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J Anesth. 2015 Aug;29(4):580-4. doi: 10.1007/s00540-015-1982-3. Epub 2015 Feb 10.

Muscle relaxant effects on insertion efficacy of the laryngeal mask ProSeal(®) in anesthetized patients: a prospective randomized controlled trial.

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Department of Anesthesiology, Osaka Medical College, Daigaku-machi 2-7, Takatsuki, Osaka, 569-8686, Japan.



Anesthesiologists often encounter LMA-ProSeal(®) (ProSeal) insertion difficulty due to its large cuff size. We performed a randomized clinical trial to examine how insertion efficacy and sealing pressure of ProSeal are affected by muscle relaxant administration in anesthetized patients.


Our adult patients were either administered rocuronium (0.9 mg kg(-1)) as a muscle relaxant (R group; 40 patients) or not (C group; 40 patients). Anesthesia was induced with propofol and fentanyl. We compared the two groups with regard to the number of attempts required for successful insertion, sealing pressure, and subjective difficulty for insertion.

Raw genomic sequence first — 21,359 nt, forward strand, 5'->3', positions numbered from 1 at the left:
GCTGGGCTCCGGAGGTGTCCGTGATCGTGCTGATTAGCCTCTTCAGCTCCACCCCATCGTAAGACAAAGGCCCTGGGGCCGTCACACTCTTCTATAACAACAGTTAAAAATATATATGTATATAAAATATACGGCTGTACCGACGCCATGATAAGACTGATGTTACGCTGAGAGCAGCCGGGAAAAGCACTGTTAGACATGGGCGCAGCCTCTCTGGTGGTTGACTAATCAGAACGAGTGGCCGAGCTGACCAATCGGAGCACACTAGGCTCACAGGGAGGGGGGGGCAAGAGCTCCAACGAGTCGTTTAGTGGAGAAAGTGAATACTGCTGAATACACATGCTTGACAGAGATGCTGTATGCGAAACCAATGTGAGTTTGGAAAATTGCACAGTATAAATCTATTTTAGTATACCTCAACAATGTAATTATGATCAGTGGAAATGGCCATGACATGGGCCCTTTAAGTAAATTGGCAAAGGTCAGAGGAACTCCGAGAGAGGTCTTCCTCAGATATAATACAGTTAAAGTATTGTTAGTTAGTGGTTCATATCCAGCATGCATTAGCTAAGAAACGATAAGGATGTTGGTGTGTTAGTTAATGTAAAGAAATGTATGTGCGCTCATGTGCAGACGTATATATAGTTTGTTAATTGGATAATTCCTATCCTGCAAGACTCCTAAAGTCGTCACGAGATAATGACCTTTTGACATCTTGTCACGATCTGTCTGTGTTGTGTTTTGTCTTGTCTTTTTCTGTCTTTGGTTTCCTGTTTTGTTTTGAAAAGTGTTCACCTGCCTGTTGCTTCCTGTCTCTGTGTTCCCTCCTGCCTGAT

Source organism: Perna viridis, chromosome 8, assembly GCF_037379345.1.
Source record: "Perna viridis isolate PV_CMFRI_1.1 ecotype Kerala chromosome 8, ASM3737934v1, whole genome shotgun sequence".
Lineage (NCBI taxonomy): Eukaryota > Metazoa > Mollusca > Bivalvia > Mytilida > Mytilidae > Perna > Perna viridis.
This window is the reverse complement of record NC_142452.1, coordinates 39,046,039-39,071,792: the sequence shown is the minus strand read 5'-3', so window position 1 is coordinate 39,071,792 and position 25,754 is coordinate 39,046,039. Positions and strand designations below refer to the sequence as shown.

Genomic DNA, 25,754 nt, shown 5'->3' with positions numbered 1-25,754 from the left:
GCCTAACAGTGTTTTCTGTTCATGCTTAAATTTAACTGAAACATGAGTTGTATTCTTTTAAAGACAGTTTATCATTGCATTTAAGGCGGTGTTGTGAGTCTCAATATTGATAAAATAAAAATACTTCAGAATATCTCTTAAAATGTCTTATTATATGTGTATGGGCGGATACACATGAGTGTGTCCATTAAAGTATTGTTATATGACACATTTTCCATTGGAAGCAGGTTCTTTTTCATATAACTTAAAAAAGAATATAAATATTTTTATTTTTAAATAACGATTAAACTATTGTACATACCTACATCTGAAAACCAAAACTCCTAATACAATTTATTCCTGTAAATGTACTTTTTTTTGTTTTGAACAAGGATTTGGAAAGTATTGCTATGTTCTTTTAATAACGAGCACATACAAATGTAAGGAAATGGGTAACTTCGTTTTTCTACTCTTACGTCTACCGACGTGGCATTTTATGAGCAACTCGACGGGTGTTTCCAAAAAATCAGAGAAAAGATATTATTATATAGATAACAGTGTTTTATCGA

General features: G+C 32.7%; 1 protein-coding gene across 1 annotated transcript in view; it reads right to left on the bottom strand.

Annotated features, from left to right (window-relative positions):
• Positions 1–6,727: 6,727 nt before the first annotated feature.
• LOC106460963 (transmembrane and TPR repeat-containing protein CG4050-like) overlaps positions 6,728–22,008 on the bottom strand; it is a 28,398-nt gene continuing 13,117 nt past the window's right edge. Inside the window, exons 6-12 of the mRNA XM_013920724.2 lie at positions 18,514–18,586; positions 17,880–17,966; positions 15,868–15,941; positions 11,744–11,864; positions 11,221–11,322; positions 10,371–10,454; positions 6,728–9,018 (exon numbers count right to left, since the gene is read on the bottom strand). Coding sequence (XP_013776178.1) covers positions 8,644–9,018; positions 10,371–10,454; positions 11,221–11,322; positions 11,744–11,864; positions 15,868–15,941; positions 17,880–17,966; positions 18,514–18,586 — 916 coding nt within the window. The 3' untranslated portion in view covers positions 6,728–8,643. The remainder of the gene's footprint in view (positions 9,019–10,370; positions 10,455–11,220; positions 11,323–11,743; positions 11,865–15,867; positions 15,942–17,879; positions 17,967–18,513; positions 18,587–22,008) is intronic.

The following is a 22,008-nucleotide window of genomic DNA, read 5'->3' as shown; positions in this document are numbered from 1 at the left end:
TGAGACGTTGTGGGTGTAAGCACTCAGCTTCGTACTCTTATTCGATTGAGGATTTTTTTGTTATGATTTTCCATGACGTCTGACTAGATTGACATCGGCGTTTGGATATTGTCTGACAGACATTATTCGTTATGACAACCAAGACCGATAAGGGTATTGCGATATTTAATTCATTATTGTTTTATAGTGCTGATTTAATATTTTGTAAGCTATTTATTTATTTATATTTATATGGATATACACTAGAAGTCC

Total insertion attempts required for successful ventilation in the two groups were one (R group, 38 patients; C group, 28 patients), two (R group, one patient; C group, seven patients), and three (R group, one patient; C group, five patients), revealing a significant difference between groups (p < 0.001). Sealing pressure was significantly higher in the R group than in the C group (R group, 27.4 ± 5.4 cmH2O; C group, 21.2 ± 5.2 cmH2O; p < 0.001). Leakage volume by mechanical ventilation was significantly smaller in the R group than in the C group (R group, 17.4 ± 29.1 ml; C group, 46.8 ± 45.5 ml; p < 0.001). Subjective difficulty of insertion was significantly lower in the R group than in the C group (R group, 12.3 ± 23.1 mm; C group, 39.4 ± 31.9 mm; p < 0.001).


Muscle relaxation appears to facilitate ProSeal insertion efficacy by enabling higher successful insertion rates, higher sealing pressure, lower leakage volume, and lower subjective difficulty of insertion in anesthetized patients.

[Indexed for MEDLINE]

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